Fall arts preview: Pippa Mackie learns to harness her energy
Lack of enthusiasm has never been a problem for actor Pippa Mackie. “My parents realized it and were nice enough to put me in theatre camps instead of putting me on Ritalin or something,” she says. “I was helping my mom clean out her house a while ago, and I found a book called Raising Your Spirited Child. I’m guessin’ that was not about my med-school sister.”
The 24-year-old graduate of Kitsilano Secondary and Montreal’s National Theatre School is talking to the Straight from Edmonton, where she is about to open the Edmonton Fringe Festival run of The Progressive Polygamists, the satirical two-hander about sexual containment that she wrote and performs with Emmelia Gordon. If you’re lucky, you saw that show at the Firehall this June or at last summer’s Vancouver International Fringe Festival, and you know how winning Mackie’s combination of confidence and comic sensibilities can be.
It’s certainly getting her work. This fall, she’ll be playing the titular canine character in A. R. Gurney’s Sylvia at the Gateway Theatre (October 12 to 27), as well as the lusty peasant Charlotte in John Wright’s adaptation of Molière’s Don Juan in Blackbird Theatre’s production at the Cultch (December 26, 2012, to January 26, 2013) and then at the Gateway (April 11, 2013, to April 27, 2013). She is turning her short monologue Bait, which satirizes prohibitions on teenage sex, into a full-length screenplay and she recently starred in the short film “Wait for Rain”, which was written by local talents Kyle Rideout and Josh Epstein.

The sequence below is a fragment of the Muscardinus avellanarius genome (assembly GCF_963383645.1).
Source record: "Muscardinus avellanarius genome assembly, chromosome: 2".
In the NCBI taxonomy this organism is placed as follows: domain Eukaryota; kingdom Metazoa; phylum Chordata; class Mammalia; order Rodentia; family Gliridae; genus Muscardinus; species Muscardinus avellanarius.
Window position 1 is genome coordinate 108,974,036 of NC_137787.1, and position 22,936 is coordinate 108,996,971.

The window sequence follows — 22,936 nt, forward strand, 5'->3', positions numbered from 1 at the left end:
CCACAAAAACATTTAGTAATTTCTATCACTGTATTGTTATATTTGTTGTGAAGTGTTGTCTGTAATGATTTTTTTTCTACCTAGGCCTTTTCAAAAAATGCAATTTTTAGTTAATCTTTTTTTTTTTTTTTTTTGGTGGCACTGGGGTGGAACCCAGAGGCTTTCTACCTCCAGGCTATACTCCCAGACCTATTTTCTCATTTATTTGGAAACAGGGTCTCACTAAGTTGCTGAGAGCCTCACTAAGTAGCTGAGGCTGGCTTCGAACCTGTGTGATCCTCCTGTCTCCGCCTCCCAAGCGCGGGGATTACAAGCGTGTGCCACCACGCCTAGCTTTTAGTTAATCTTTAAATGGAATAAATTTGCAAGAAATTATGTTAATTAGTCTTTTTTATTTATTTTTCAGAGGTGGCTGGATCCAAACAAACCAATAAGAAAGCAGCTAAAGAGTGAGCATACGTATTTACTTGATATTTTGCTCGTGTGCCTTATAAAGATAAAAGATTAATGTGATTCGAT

Asked which of her creative pursuits gives her the most pleasure, Mackie quickly responds, “Oh, stage acting for sure. You step on-stage and you just go to work. And being in rehearsal is the best. When I was younger, I was a rhythmic gymnast for 10 years, and I had a Bulgarian coach and a Chinese coach and they were really intense in training. I love having somebody say, ‘You’re doing that but I want you to do that.’ ”
Mackie ascribes her confidence to her “great family”—and to her training in high-school improv. “I was part of the improv team from Grade 8 to Grade 12,” she explains. “And in improv—especially in high-school improv—you’re failing all the time. When you’re doing a scene that’s just falling apart and no one’s laughing, I don’t think there’s any worse feeling ever. But you’ve got to keep bringing it. Say you still have a minute of the scene, you’ve got to try and salvage what little time you have left and appreciate the time when you are on-stage. And you know: sometimes it’s going to work and sometimes it’s not. Either way, you don’t die. So you just throw yourself in there and let it happen.”